Tuesday, September 23, 2008

Knitting social goes organic


For Rosie Rathmann, learning to knit was an interesting way to pass the time after she broke some ribs and was mostly immobile.
Carolyn Gutzmann picked up knitting during high school when it was popular for girls to make argyle socks for their boyfriends.
And for Adrianne Nunez, knitting is a skill passed down from her great aunt — a hobby that has ebbed and flowed, but never gone away.

The three women represent a small fraction of the local knitting scene, which like any book club, fantasy football league, or running group, gather together to bounce ideas off each other, connect with like-minded people and do what they enjoy.
In this case, they knit, and they do it during what’s aptly called a knitting social held each Monday at the Knit & Pearl at 5 E. Figueroa St.
“It’s really a social thing,” said Julie Rainak, owner of Knit & Pearl, which just celebrated its second year in business. “It’s really a nice thing because everybody forgets about the banks and politics and everything and just knits.”
The word knitting may evoke a stream of images and clich├ęs, none of which likely are totally incorrect. It does involve making stuff, like baby booties, scarves and vests. In the case of Knit & Pearl, most, if not all of the participants in the Monday knitting socials are female, and yes, many are above the age of 30.
But this age-old craft has taken on a new — call it organic — mindset and approach.
Knitting enthusiasts, like those who shop and hang around Knit & Pearl, seek out the finest in organic, natural fibers to make their wares from.
Rainak’s store is stocked with fibers made of hemp, bamboo, organic cotton and other exotic, natural fibers.
However, knitting’s hip image goes beyond simply using organic fibers, and touches on near Zen-like qualities. While using natural fibers is important, Rainak said the true benefits of knitting come from doing it. And doing it a lot.
“It’s about the head, heart and hands working together,” she said. “It’s about quieting your mind while your body is doing something else.”
She said knitting, in a sense, is the new yoga.
While that may sound strange for yoga lovers who were up this morning at 5 a.m. bending like a pretzel, it’s right on for Rathmann, Gutzmann and Nunez, who among other things, discussed the pros and cons of having pet rabbits during yesterday’s knitting social.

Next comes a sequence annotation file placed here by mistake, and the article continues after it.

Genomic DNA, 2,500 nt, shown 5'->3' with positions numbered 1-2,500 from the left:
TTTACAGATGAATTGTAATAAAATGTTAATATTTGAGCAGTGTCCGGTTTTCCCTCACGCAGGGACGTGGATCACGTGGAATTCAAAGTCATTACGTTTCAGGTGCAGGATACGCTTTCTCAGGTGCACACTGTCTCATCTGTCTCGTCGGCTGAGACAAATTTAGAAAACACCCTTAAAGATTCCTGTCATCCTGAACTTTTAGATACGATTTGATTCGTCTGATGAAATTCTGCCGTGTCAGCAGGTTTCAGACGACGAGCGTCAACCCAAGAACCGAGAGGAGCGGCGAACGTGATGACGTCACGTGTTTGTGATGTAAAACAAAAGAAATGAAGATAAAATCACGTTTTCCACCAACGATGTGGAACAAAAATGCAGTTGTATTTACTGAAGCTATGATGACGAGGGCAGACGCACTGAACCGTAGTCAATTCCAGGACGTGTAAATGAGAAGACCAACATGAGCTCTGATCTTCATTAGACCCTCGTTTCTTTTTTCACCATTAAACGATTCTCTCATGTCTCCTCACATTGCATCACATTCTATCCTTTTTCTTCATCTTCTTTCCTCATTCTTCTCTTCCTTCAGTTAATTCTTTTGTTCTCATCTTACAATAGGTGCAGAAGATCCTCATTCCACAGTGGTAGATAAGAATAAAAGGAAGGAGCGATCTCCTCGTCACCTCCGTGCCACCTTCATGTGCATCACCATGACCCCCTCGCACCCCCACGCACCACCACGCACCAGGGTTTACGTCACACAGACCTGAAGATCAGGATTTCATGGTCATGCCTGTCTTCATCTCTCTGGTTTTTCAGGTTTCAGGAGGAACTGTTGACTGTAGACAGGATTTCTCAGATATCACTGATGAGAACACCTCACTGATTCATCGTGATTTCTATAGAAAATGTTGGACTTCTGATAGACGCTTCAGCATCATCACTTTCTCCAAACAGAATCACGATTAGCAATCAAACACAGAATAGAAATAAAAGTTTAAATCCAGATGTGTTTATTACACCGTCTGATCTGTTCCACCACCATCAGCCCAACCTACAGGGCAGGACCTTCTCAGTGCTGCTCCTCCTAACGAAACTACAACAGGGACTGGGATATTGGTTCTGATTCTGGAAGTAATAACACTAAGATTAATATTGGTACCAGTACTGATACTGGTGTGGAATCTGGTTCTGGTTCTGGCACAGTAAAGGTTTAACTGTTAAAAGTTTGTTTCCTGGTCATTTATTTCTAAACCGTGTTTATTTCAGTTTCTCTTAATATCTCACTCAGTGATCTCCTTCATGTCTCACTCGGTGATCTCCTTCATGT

Gutzmann said knitting is like driving, once you learn, you don’t really have to think about it. She also compared it to a good session with a therapist.
Nunez jokingly said that when the pattern isn’t working out, a nice day of knitting could actually send a person to therapy.
“It really keeps you in the now,” Nunez said.
“Your mind is free once you learn the stitches,” said Gutzmann, who was busy making a scarf using an ancient Irish pattern.
Nunez is in the middle of making a baby sweater, which she said turned out to be more difficult than she thought.
She passed her knitting needles and yarn over to Gutzmann, who teaches knitting classes on occasion, for inspection.
For Nunez, the knitting social is a way to connect with other women in a comfortable setting — something she said women used to do on a regular basis, but has fallen by the wayside.
“In general, it’s kind of a nice way to get together and meet nice people,” she said. “It’s a nice thing to do.”
Gutzmann piped up and said, “Anyone who knits can’t be all bad.”
The two were talking about yarn made from seaweed and soy when Rathmann walked in, took a seat like she’d done so a thousand times before, and began knitting a sweater vest.
In fact, it was Rathmann’s first time at the knitting social. She recently relocated to Santa Barbara from the Bay Area, where she was a member of the group Stitch and Bitch, which has chapters worldwide.
Rathmann explained that she taught herself how to stitch after she suffered some broken ribs, and wanted to stay busy. Her new hobby, however, turned into more than simple busy work.
“It was sort of a soothing thing,” she said.
Though the knitting social was sparsely attended yesterday, other events, such as the store’s “Yarn Tastings,” sell out and require reservations.
It was during the last Yarn Tasting that Nunez said she discovered yarn made from soy.
Rainak said the tastings are free, and include an assortment of different yarns. Wool will be the material of choice for the Oct. 16 event. Participants will each receive five to six different types of the material to try out, and light refreshments are served.
While Rainak is determined to ensure events like these continue in her store, it was a knitting social that spurred her to open Knit & Pearl.
She said her knitting group was discussing the former store and how it was closing, and they all joked about how it would be nice to open their own place.
Rainak took the idea home to her husband, who encouraged her to do it, and like a whirlwind, the Knit & Pearl was up and running two months later.
“It happened real fast and it’s been real great,” she said. “It’s been a lot of fun.”

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